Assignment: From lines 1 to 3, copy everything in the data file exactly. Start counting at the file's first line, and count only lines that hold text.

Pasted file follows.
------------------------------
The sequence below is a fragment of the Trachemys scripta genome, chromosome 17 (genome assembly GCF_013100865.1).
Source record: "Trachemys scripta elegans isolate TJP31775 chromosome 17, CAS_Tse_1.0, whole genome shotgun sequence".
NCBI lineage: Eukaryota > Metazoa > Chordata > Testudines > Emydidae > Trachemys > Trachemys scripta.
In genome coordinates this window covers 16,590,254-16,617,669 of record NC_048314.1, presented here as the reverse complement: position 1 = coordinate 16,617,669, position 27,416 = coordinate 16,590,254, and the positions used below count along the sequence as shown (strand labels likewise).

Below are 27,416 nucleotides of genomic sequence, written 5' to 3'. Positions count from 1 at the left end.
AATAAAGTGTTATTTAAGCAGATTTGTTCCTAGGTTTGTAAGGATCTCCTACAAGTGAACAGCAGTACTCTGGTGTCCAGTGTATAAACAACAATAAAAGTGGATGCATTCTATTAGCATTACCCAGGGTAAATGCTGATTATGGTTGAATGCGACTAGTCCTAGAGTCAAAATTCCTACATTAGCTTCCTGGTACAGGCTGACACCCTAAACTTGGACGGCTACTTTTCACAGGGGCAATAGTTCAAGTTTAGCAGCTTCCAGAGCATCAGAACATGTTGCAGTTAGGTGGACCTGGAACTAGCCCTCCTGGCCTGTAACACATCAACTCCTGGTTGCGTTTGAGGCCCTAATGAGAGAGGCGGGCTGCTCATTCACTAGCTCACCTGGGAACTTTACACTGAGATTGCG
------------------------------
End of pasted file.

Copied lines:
The sequence below is a fragment of the Trachemys scripta genome, chromosome 17 (genome assembly GCF_013100865.1).
Source record: "Trachemys scripta elegans isolate TJP31775 chromosome 17, CAS_Tse_1.0, whole genome shotgun sequence".
NCBI lineage: Eukaryota > Metazoa > Chordata > Testudines > Emydidae > Trachemys > Trachemys scripta.